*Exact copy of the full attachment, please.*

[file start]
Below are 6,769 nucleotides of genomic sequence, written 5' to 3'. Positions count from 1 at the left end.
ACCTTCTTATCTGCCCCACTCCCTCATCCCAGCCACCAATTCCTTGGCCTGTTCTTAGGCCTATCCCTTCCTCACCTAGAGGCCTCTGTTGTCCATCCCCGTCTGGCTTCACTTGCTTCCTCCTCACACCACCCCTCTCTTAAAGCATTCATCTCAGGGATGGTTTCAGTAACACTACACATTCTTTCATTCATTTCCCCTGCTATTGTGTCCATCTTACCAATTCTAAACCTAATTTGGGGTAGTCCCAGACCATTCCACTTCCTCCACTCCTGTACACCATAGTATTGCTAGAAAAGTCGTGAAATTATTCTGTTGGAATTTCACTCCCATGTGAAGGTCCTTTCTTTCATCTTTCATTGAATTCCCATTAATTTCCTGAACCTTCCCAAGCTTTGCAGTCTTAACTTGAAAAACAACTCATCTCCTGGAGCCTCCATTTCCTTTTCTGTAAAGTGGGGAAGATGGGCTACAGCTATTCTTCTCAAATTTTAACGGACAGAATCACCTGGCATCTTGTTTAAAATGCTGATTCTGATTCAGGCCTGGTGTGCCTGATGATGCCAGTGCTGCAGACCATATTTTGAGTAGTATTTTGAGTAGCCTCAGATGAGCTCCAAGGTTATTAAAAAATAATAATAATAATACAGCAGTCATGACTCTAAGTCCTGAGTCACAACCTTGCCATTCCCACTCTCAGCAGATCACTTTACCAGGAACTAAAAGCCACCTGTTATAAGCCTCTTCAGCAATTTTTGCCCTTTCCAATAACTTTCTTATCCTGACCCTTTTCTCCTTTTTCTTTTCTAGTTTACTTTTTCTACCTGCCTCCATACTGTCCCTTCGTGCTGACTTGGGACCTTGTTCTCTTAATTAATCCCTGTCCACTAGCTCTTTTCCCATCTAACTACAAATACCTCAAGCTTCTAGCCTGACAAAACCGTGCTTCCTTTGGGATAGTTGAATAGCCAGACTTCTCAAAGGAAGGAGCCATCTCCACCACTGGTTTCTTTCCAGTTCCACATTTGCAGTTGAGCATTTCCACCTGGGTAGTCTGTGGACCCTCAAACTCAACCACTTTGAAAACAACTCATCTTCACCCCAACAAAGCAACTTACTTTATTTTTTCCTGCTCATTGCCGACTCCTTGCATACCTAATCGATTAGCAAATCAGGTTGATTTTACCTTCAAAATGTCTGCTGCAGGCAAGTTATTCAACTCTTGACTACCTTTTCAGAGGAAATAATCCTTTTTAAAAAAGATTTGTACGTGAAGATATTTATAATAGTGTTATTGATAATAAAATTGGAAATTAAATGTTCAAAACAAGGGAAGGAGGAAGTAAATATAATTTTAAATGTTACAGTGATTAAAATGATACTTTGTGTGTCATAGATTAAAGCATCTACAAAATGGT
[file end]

Below are 6,769 nucleotides of genomic sequence, written 5' to 3'. Positions count from 1 at the left end.
ACCTTCTTATCTGCCCCACTCCCTCATCCCAGCCACCAATTCCTTGGCCTGTTCTTAGGCCTATCCCTTCCTCACCTAGAGGCCTCTGTTGTCCATCCCCGTCTGGCTTCACTTGCTTCCTCCTCACACCACCCCTCTCTTAAAGCATTCATCTCAGGGATGGTTTCAGTAACACTACACATTCTTTCATTCATTTCCCCTGCTATTGTGTCCATCTTACCAATTCTAAACCTAATTTGGGGTAGTCCCAGACCATTCCACTTCCTCCACTCCTGTACACCATAGTATTGCTAGAAAAGTCGTGAAATTATTCTGTTGGAATTTCACTCCCATGTGAAGGTCCTTTCTTTCATCTTTCATTGAATTCCCATTAATTTCCTGAACCTTCCCAAGCTTTGCAGTCTTAACTTGAAAAACAACTCATCTCCTGGAGCCTCCATTTCCTTTTCTGTAAAGTGGGGAAGATGGGCTACAGCTATTCTTCTCAAATTTTAACGGACAGAATCACCTGGCATCTTGTTTAAAATGCTGATTCTGATTCAGGCCTGGTGTGCCTGATGATGCCAGTGCTGCAGACCATATTTTGAGTAGTATTTTGAGTAGCCTCAGATGAGCTCCAAGGTTATTAAAAAATAATAATAATAATACAGCAGTCATGACTCTAAGTCCTGAGTCACAACCTTGCCATTCCCACTCTCAGCAGATCACTTTACCAGGAACTAAAAGCCACCTGTTATAAGCCTCTTCAGCAATTTTTGCCCTTTCCAATAACTTTCTTATCCTGACCCTTTTCTCCTTTTTCTTTTCTAGTTTACTTTTTCTACCTGCCTCCATACTGTCCCTTCGTGCTGACTTGGGACCTTGTTCTCTTAATTAATCCCTGTCCACTAGCTCTTTTCCCATCTAACTACAAATACCTCAAGCTTCTAGCCTGACAAAACCGTGCTTCCTTTGGGATAGTTGAATAGCCAGACTTCTCAAAGGAAGGAGCCATCTCCACCACTGGTTTCTTTCCAGTTCCACATTTGCAGTTGAGCATTTCCACCTGGGTAGTCTGTGGACCCTCAAACTCAACCACTTTGAAAACAACTCATCTTCACCCCAACAAAGCAACTTACTTTATTTTTTCCTGCTCATTGCCGACTCCTTGCATACCTAATCGATTAGCAAATCAGGTTGATTTTACCTTCAAAATGTCTGCTGCAGGCAAGTTATTCAACTCTTGACTACCTTTTCAGAGGAAATAATCCTTTTTAAAAAAGATTTGTACGTGAAGATATTTATAATAGTGTTATTGATAATAAAATTGGAAATTAAATGTTCAAAACAAGGGAAGGAGGAAGTAAATATAATTTTAAATGTTACAGTGATTAAAATGATACTTTGTGTGTCATAGATTAAAGCATCTACAAAATGGT